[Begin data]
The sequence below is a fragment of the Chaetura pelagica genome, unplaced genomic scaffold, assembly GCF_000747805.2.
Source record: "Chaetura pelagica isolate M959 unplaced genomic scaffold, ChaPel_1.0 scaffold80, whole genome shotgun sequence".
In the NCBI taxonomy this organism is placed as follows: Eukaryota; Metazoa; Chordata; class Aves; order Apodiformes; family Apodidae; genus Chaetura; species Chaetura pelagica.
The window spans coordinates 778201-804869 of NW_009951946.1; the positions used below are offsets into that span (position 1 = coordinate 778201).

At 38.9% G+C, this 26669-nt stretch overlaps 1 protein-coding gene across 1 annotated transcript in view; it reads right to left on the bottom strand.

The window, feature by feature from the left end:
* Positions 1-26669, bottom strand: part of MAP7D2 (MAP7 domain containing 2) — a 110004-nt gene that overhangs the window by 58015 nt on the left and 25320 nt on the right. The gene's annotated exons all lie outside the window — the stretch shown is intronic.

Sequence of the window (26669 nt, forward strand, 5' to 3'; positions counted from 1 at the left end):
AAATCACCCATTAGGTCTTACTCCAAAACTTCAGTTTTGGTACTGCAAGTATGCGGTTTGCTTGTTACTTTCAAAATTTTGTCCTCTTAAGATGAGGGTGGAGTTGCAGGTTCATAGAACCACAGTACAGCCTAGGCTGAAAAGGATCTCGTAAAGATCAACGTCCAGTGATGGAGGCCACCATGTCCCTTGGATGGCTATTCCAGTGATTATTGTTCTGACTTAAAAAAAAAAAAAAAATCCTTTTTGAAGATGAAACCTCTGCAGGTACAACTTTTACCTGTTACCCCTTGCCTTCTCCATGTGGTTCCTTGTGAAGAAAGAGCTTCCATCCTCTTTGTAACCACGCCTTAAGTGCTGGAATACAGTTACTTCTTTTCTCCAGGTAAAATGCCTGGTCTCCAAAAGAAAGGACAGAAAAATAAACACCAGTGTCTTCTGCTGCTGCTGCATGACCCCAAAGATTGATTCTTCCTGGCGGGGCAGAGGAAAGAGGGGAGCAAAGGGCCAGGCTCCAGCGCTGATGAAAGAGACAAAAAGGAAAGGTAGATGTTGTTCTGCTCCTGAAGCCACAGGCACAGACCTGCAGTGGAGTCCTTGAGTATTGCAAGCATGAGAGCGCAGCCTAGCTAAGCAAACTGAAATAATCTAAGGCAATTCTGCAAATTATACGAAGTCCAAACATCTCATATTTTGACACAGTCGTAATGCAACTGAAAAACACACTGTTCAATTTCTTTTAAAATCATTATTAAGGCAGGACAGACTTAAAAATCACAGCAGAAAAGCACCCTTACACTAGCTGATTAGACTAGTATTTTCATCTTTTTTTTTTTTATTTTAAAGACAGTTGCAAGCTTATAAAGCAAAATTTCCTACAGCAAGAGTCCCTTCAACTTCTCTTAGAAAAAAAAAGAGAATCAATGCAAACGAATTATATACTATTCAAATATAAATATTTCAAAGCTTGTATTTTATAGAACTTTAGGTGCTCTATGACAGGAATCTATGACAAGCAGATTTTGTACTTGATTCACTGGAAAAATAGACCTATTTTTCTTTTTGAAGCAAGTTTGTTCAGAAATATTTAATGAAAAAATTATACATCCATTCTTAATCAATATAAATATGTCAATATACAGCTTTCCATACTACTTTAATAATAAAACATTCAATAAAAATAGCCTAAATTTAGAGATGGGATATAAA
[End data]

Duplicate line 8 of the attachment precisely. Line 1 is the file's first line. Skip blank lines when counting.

Sequence of the window (26669 nt, forward strand, 5' to 3'; positions counted from 1 at the left end):